Just as in winter, places underground, and the internal organs of animals, conserve the heat that is dissipated in summer, so people inhabiting the northern latitudes have a more vehement internal heat than those living in southern latitudes. This internal heat gives them much greater strength and natural vigour than have the rest. The coldness of the climate, by conserving their natural heat, gives them a greater appetite, and they eat and drink more than others. In consequence when armies drawn from the more southerly regions invade the frigid zone, they become more vigorous and bold. This was evident when Hannibal's army invaded Italy, or when the Arabs and the Moors invaded Spain, or in the case of the seven thousand Spaniards the Emperor Charles V took to Germany.[1] They all won notable victories. On the other hand northern troops lose their vigour and become dispirited when they are transported into southern countries, especially if it be in summer. The Cimbrians were an example. Plutarch says that the heat they had to endure in Provence completely exhausted them by keeping them in a perpetual sweat. Had not the Romans vanquished them first they would almost certainly have died. The same fate overtook the French before Naples,[2] and the lanzknechts who were led into Italy by Charles of Bourbon and George Fronsberg.[3] After they had sacked Rome, before the year was out, ten thousand of them had perished without a blow struck, according to Guicdardini.[4] The same effects are to be observed in cattle that are transported from the north to some southern country. They lose their fat, fail to give milk, and suffer a general decline. Pliny remarked on it, and traders are always experiencing the same thing. A Spaniard doubles his energy and his appetite when he goes into France, while a Frenchman in Spain becomes languid and dainty. If he tries to go on eating as he was accustomed to do at home, he runs the risk of putting a term to his existence. Northerners feel languid when a south wind blows. For the same reason men and animals, and especially birds, who are very sensitive to change, grow fat in winter and thin in summer.

If Leo Africanus[5] and Francesco d'Alvarez,[6] the authors of histories of Africa and of Ethiopia, had observed the working of these natural causes, they would not have praised the abstinence of the people of these regions so highly. They cannot have much appetite if they lack internal heat. For the same reason one should not blame northerners for their gross appetites, and for eating more voraciously than southerners; it is a consequence of the heat, the size and the bulk of their bodies. The same effects may be found in antarctic regions. We read in the History of the Indies[7] that Magellan found in those territories which were named after him, Patagonian giants, so large and so powerful that eight armed Spaniards were hardly sufficient to hold their own against one of these simple and stupid people.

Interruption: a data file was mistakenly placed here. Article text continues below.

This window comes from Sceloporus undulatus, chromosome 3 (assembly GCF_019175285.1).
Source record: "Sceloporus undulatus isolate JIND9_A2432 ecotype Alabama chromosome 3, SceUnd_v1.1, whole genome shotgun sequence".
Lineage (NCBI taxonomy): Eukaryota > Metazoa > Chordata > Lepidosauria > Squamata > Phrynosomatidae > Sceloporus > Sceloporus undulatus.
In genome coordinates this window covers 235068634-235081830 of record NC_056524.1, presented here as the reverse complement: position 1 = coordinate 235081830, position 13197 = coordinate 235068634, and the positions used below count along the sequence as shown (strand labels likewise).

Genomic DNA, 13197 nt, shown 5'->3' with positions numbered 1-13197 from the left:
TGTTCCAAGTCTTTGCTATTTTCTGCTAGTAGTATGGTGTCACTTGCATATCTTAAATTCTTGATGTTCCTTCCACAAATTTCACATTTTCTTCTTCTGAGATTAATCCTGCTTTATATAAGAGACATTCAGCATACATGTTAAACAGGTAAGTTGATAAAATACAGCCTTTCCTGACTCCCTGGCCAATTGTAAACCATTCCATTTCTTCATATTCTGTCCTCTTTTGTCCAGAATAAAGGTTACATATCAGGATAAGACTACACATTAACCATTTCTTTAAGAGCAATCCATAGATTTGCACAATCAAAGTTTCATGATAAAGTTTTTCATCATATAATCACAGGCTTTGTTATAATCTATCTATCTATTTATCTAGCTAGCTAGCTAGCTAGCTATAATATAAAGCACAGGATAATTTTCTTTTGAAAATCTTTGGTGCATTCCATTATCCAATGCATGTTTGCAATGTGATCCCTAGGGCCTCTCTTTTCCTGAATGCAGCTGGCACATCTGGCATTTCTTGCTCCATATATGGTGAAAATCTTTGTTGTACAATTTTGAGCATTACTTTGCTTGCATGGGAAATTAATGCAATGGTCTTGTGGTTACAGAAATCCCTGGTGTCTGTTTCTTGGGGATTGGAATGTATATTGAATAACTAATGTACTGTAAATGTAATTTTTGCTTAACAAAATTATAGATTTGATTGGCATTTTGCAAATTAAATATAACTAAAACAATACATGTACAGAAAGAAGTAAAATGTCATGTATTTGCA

Northerners succeed by means of force, southerners by means of finesse, people of the middle regions by a measure of both. They are therefore the most apt for war, in the opinion of Vegetius and Vitruvius. It is they who have founded all the great empires which have flourished in arms and in laws. God has so distributed His favours that great strength and great cunning are never allied either in men or in beasts, for there is nothing more cruel than injustice armed with force. People of the middle regions have more physical energy but less cunning than southerners, and more intelligence but less strength than northerners. They are better fitted to command, and to govern commonwealths, and they are more just in their conduct. If one reads the histories of these various peoples attentively, one will find that great and powerful armies have always been raised in the north, while the occult sciences, philosophy, mathematics, and other pure sciences are the achievement of southern races. But political sciences, law, jurisprudence, rhetoric, and logic originated among the people of the middle regions. These people have established all the great empires the world has known, that of the Assyrians, the Medes, the Persians, the Parthians, the Greeks, the Romans, the Celts. Though the Arabs and the Moors for a time conquered the empire of Persia, Syria, Egypt, and Barbary, and subjected a great part of Spain, they could never subject Greece or Italy, and when they tried to subject France they were defeated, and an army of three hundred thousand men routed. The Romans extended their empire over the peoples of the south and east. But they had only moderate success against those of the west and north, though victors over all other peoples. Nevertheless they applied all their resources and made the greatest efforts to parry the blows delivered by those northern races who had, as Tacitus says, speaking of the Germans, neither walls, towns, nor fortifications. Although Trajan constructed a great bridge over the Danube and defeated Decebalus, King of the Dacians, his successor the Emperor Adrian caused it to be demolished, being afraid that the northern barbarians would destroy the empire and the power of the Romans. This they did after Constantine had disbanded the Roman legions that held the frontiers of the Rhine and the Danube. Thereafter first the Germans, then the Goths, Ostrogoths, Vandals, Franks, Burgundians, Herules, Hungarians, Gepidae, Lombards and finally the Normans, the Tartars, and the Turks overran the provinces that the Romans had once held. Though the English have won notable victories over the French, in nine hundred years they have not been able to expel the Scots from the island, although one knows how much more numerous the French are than the English, and the English than the Scots. ...